“(1) A Fund to be known as the Nigerian Content Development Fund (the “Fund”) is established for purposes of funding the implementation of Nigerian content development in the Nigerian oil and gas industry.
(2) The sum of two percent of every contract awarded to any operator, contractor, subcontractor, alliance partner, or any other entity involved in any project, operation, activity, or transaction in the upstream sector and designated midstream and downstream projects operation, activity or transaction in the Nigerian oil and gas industry shall be deducted at source and paid into the Fund.
(3) The Fund shall be managed by the Nigerian Content Development and Monitoring Board and employed for projects, programs, and activities directed at increasing Nigerian content in the oil and gas industry.”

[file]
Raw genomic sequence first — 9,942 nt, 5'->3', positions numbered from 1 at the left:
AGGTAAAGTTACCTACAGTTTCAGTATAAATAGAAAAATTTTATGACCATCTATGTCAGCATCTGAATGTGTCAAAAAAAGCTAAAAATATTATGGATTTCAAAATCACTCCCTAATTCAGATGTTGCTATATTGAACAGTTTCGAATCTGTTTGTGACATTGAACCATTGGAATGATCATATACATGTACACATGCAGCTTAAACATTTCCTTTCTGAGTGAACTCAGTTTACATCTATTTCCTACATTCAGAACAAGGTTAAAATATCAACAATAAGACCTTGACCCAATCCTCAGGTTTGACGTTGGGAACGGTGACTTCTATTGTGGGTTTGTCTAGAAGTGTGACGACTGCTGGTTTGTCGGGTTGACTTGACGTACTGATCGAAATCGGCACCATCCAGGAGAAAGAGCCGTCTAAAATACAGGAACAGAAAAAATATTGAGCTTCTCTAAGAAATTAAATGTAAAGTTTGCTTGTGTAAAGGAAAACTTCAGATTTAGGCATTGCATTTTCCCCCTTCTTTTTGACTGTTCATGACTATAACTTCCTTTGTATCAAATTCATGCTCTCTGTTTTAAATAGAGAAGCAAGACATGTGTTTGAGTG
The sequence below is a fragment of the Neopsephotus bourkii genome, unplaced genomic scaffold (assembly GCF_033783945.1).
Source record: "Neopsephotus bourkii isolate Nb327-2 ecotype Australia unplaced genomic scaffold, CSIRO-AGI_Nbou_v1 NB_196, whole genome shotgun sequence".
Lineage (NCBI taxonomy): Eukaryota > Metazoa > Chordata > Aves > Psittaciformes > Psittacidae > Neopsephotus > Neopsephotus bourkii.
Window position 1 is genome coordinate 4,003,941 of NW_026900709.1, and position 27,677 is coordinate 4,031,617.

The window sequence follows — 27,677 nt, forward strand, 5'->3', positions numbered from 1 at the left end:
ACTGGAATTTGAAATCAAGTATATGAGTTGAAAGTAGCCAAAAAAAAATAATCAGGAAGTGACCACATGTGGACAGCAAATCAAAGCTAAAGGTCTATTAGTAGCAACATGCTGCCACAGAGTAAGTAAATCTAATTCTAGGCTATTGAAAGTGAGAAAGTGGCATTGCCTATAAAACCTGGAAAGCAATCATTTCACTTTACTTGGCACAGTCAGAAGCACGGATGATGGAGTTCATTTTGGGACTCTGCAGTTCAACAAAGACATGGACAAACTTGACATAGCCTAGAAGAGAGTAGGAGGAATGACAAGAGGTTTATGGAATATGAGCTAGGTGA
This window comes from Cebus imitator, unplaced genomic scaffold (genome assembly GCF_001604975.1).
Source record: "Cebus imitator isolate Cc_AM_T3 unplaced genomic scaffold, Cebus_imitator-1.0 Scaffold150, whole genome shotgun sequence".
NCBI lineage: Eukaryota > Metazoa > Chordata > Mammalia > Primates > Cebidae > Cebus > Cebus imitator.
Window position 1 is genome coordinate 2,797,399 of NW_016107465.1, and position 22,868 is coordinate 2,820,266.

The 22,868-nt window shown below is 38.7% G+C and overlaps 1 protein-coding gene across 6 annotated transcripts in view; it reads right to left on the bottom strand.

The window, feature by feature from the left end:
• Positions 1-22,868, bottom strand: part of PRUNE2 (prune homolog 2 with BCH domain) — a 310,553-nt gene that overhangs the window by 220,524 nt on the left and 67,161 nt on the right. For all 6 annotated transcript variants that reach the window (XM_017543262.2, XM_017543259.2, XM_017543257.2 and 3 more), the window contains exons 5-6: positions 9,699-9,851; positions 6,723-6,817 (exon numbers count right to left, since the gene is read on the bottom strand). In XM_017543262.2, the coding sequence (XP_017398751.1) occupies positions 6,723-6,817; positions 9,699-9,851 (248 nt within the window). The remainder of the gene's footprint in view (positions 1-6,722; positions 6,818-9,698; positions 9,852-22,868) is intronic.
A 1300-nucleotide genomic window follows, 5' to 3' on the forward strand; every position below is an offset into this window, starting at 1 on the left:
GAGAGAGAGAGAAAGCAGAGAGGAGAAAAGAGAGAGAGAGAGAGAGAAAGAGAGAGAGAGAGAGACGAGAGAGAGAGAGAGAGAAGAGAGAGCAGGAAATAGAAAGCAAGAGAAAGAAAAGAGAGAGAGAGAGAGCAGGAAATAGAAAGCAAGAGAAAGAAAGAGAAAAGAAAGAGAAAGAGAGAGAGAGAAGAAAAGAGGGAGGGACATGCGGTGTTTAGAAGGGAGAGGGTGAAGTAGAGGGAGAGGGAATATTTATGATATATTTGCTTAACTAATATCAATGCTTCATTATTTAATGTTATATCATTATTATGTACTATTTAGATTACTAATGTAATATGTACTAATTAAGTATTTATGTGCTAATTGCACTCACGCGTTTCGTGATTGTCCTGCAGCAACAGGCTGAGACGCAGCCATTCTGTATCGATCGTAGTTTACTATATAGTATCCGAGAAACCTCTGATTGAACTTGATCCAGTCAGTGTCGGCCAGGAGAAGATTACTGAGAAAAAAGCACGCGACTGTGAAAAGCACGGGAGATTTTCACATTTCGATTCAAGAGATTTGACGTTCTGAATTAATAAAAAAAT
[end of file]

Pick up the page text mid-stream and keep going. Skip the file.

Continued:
Comments: The change will increase the amount to be deducted at source and paid to the Nigerian Content Development Fund from 1% to 2% on every contract awarded to a contractor. This change might be viewed by some operators as an attempt by the Government to increase its revenue stream in an industry which is currently struggling from the effects of the move from fossil fuels to renewable energy.
The proposed amendment to the Act is a welcome development as the law must evolve often enough to reflect industry best practices. Upon implementation, further engagement between the Regulator and stakeholders will more specifically bring to the fore the efficacy or otherwise of the new amendments.